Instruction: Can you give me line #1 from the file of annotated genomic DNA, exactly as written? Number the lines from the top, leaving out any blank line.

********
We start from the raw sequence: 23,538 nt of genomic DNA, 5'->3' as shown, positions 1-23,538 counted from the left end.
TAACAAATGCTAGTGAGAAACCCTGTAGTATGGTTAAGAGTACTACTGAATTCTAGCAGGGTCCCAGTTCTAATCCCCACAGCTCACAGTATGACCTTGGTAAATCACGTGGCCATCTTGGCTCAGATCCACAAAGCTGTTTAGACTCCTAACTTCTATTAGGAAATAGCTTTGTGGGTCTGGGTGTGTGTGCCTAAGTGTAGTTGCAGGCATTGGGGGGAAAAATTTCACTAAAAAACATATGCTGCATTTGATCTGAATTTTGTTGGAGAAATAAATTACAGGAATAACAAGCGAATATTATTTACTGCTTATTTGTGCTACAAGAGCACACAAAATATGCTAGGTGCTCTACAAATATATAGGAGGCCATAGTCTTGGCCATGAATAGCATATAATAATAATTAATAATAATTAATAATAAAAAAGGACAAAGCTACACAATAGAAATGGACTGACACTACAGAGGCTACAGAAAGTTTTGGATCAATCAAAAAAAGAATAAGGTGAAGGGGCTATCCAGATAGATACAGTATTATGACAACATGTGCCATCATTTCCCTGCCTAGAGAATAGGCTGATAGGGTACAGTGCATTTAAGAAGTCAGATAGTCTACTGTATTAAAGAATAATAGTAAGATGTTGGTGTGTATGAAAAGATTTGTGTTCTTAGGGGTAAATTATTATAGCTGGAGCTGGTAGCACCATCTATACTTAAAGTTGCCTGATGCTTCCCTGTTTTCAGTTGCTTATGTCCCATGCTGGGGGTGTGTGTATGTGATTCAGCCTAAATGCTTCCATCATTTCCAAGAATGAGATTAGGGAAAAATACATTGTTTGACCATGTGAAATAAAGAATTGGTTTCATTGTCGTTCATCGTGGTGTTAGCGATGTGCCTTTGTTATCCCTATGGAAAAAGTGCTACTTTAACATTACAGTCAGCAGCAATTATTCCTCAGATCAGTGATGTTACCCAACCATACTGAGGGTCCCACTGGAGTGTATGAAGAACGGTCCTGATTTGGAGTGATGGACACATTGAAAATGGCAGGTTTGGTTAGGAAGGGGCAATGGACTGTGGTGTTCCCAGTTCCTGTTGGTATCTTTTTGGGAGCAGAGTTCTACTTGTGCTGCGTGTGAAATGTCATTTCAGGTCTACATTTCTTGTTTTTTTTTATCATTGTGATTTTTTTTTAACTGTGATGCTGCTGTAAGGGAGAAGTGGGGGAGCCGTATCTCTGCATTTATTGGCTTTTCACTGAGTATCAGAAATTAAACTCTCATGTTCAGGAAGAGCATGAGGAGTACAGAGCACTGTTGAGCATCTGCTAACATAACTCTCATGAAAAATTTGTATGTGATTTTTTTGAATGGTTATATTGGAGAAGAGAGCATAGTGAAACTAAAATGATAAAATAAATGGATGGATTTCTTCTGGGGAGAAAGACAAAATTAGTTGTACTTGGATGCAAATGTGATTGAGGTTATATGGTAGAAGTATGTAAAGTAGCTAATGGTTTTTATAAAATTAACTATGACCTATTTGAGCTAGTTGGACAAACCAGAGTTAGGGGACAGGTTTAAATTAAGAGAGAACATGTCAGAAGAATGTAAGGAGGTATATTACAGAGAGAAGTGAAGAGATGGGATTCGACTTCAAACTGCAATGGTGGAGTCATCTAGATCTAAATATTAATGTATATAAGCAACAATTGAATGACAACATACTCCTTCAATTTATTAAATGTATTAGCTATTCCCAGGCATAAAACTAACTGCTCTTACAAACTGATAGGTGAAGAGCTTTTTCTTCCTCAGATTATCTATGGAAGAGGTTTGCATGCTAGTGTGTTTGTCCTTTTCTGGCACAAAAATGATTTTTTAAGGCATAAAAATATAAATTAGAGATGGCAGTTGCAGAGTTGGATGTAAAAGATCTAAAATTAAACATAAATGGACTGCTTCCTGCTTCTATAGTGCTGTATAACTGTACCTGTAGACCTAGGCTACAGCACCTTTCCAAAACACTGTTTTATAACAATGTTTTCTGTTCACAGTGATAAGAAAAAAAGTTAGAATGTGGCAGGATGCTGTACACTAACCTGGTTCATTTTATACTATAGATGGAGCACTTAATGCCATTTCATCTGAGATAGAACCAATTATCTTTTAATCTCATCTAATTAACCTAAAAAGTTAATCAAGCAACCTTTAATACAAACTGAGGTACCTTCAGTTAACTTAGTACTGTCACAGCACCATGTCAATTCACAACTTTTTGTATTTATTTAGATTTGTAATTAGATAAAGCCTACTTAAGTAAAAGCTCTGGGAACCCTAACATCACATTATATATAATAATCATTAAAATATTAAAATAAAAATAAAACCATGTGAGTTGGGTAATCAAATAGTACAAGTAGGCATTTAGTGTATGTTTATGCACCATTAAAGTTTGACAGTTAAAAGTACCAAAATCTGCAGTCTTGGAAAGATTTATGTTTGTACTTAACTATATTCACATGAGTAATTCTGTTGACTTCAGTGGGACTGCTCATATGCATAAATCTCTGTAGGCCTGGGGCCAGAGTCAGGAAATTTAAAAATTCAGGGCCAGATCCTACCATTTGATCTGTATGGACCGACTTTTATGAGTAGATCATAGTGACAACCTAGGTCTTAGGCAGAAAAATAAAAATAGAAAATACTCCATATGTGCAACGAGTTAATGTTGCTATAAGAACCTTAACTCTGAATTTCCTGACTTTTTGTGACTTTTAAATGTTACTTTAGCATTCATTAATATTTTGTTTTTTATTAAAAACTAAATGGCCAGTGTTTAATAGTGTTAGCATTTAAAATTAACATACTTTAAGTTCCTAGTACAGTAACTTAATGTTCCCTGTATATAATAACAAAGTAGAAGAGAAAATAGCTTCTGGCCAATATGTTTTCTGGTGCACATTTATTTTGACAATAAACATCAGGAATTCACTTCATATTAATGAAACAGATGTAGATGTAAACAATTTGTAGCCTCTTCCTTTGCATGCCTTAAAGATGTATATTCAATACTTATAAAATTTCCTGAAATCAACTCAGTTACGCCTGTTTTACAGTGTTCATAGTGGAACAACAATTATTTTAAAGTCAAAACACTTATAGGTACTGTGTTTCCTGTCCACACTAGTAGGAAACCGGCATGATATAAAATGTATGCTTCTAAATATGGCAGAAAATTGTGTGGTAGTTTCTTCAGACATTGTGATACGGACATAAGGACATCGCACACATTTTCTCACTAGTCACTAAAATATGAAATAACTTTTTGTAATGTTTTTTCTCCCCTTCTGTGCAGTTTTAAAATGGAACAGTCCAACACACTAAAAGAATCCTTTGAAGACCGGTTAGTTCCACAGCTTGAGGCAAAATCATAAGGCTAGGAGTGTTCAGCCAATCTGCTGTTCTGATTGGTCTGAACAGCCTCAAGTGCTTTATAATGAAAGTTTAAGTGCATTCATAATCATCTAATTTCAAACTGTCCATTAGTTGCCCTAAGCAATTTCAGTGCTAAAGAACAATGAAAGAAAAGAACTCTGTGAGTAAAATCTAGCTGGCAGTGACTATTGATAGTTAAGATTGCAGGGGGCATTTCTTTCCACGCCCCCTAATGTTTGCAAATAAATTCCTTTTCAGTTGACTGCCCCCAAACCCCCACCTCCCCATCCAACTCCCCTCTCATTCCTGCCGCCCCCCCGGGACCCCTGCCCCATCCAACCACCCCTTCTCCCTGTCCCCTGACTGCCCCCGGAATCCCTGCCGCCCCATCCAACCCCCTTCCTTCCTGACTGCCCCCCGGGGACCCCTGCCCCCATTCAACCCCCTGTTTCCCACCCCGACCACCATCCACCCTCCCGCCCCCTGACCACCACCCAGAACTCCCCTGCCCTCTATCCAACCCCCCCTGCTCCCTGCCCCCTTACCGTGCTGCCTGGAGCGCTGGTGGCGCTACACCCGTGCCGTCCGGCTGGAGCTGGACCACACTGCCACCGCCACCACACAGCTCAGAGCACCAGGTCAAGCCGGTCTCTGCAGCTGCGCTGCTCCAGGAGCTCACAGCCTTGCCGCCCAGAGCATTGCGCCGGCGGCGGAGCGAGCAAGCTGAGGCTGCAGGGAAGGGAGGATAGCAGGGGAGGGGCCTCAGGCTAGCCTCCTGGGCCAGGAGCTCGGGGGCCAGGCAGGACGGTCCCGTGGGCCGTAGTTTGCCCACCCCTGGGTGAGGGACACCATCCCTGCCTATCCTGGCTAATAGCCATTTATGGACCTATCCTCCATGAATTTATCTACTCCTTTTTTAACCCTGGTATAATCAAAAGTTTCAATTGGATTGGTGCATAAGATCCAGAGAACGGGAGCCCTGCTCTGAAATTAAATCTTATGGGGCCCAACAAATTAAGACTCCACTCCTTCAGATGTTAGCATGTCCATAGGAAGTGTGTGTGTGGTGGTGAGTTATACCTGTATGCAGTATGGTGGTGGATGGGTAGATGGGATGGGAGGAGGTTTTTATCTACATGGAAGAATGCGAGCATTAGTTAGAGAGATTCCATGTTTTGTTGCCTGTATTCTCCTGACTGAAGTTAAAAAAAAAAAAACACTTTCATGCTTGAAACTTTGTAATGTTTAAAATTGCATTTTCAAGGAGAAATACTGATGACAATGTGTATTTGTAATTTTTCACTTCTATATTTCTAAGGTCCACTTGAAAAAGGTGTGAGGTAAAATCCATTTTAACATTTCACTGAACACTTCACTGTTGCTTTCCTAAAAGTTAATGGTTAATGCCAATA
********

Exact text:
We start from the raw sequence: 23,538 nt of genomic DNA, 5'->3' as shown, positions 1-23,538 counted from the left end.